Our “Looking Back” feature takes us into the past of Aviation. This could be a famous incident, a milestone for aviation or an educational piece to help Simmers.
On Saturday, July 23rd, 1983, things were about to get a lot more exciting at the racetrack/former Royal Canadian Air Force Station Gimli, Manitoba. Due to a fuel calculation error, Air Canada flight 143 ran out of fuel at 12 500m (41 000ft) asl about halfway through its flight from Toronto, Ontario to Edmonton, Alberta.
Image Courtesy of SimBrief
The Alarms Sound
Over Red Lake, Ontario, The aircraft’s cockpit warning system sounded, indicating low/no fuel pressure on the left side of the aircraft. Assuming a fuel pump had failed and the aircraft’s engines could be gravity fed, the pilots turned off the offending fuel pump. There was an electrical fault shown in both the plane’s logs and on the instrument panel indicating that the aircraft’s fuel gauges were inoperative. Because the initial fuel load was incorrectly entered, the flight management computer showed sufficient fuel for the flight; Fuel load was calculated in pounds instead of kilograms by the fuel truck and the flight crew failed to spot the error. Only 45% of the expected fuel was loaded into the aircraft. A few moments after the first alarm, a second sounded for the right engine. As a result, the pilots planned to divert to Winnipeg. Within seconds, they they were forced to prepare for a single-engine landing as the left engine had failed.
The “all engines out” warning sounded as they communicated with controllers in Winnipeg and tried to restart the left engine, A never heard before long bong sounded on the flight deck. Because it was never expected to happen, it was never covered in training, nor practiced in the simulator. The stricken plane lost electrical power moments later and most instruments were rendered inoperative. Without power, the Electronic Flight Instrument System (EFIS), wend dead, only a few emergency flight instruments powered by the aircraft’s battery were functioning. The vertical speed indicator (VSI) was not one. For airliners of this size, The engines supplied power to the hydraulic systems critical to the control of the plane. The automated deployment of a ram air turbine provides this power when the engines are unable to generate the required power.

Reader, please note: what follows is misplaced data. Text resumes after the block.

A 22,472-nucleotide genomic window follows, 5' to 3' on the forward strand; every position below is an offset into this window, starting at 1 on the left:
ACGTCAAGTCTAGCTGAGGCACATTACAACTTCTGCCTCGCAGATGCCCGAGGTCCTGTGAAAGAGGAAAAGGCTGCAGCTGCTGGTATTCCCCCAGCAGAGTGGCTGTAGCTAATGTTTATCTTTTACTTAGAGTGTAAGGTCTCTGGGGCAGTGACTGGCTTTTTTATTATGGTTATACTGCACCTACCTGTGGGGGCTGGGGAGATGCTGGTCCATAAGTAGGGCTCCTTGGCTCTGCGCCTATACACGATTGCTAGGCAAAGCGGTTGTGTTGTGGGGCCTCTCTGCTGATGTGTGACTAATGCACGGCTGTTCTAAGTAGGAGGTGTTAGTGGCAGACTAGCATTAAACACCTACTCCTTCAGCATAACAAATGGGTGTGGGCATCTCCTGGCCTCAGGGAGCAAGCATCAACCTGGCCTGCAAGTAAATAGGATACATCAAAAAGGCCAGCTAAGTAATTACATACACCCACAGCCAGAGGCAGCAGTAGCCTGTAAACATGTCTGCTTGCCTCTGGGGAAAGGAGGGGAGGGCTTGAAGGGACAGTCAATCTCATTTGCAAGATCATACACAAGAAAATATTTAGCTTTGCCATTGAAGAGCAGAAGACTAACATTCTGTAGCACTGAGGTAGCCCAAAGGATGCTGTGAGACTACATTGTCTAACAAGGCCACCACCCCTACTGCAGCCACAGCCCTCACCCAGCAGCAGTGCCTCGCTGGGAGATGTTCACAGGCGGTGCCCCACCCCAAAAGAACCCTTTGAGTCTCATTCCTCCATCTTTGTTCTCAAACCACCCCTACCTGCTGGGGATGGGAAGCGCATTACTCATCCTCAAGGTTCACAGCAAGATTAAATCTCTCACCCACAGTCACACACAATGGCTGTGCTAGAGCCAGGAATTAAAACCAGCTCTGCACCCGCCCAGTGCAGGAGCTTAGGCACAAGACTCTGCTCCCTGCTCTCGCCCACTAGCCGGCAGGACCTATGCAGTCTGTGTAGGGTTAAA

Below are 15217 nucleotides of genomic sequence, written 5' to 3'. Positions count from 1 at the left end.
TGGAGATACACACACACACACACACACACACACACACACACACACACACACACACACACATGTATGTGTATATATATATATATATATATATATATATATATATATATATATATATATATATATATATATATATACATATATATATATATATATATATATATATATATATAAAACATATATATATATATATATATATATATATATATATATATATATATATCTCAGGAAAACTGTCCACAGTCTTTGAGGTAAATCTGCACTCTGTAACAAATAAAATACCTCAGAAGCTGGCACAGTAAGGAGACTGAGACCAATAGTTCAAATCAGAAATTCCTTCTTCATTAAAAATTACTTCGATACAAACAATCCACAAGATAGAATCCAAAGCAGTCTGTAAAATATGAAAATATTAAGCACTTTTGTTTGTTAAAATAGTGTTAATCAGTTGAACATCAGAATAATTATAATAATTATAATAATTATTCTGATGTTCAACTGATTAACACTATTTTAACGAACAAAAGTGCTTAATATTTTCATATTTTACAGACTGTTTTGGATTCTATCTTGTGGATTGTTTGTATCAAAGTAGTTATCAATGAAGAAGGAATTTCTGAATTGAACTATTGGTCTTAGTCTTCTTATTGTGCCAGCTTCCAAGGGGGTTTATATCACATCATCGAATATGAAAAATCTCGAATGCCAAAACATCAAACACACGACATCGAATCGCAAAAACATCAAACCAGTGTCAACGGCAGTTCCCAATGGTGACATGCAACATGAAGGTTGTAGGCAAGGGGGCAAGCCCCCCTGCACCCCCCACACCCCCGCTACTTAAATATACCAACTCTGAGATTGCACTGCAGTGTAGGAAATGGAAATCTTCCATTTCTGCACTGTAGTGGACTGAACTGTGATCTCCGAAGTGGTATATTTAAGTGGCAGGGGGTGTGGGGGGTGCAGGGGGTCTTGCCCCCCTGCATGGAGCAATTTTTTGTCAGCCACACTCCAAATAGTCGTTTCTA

Landing at Gimli
As the pilots had planned their diversion, they were descending through 11 000m (35 000ft) when the second engine lost power. They searched for ‘flying with both engines out’ in the emergency checklist, but there was no such section. An experienced glider pilot, Captain Pearson was familiar with flying techniques almost never used in commercial flight, making a ‘best guess’ of optimal gliding speed of 220kts (410 km/h; 250 mph) to provide the maximum range and the most options for possible landing sites. During this time, first Officer Maurice Quintal worked on calculating whether they could reach Winnipeg. He used altitude and distance traveled. In 10 nautical miles (19 km; 12 mi) the aircraft lost 5,000 feet (1,500 m), giving a glide ratio of approximately 12:1.
Quintal proposed landing at the former RCAF Station Gimli, a now closed air force base where he had once been stationed. Neither Quintal nor the ATC knew that a part of the facility had been converted to a race track complex, Gimli Motorsports Park. A race was underway that Saturday and that area was full of vehicles. Also, a portion of the decommissioned runway was being used as a drag race track.
The pilots used a ‘gravity drop’, lowering the landing gear and hopefully locking it into place. While main gear locked, the nose wheel failed, which was later found to be advantageous. The aircraft became increasingly difficult to control as it slowed on approach to landing, because the ram air turbine generated less power. As the runway drew near, it became apparent that the aircraft was coming in too high and fast, raising the danger of running off the runway before it could be stopped. With very limited options, Pearson decided to execute a forward slip to increase drag and lose altitude, a manoeuvre commonly used with gliders and light aircraft to descend more quickly without increasing speed. Without engines, the plane made virtually no noise during its approach and people on the ground had no warning of the emergency landing. As they approached the raceway/runway, the pilots noticed that there were two boys riding bicycles within 1,000 feet (300 m) of projected touchdown. Later, Captain Pearson stated that the boys were so close that he could see the terror on their faces as they realized that a commercial airliner was about to land where they rode.
The failure of the front landing gear to lock into position during the gravity drop, and a guardrail installed along the centre of the runway averted a potential disaster. Pearson braked hard as the craft touched down, blowing two of the aircraft’s tires. The nose wheel collapsed back into its well, causing the nose to slam into and scrape along the ground. The additional friction slowed the airplane and stopped an incursion into the crowd surrounding the runway. Air Canada flight 143 came to a final stop on the ground 17 minutes after running out of fuel.
Among the 61 passengers and still more on the ground, there were no serious injuries. A minor fire in the nose area was extinguished by people armed with fire extinguishers. As the tail was elevated, there were some minor injuries when passengers exited the aircraft via the rear slides, which were not long enough to accommodate the increased height.
Thanks to quick thinking and acting on behalf of both pilots, a much bigger catastrophe was avoided.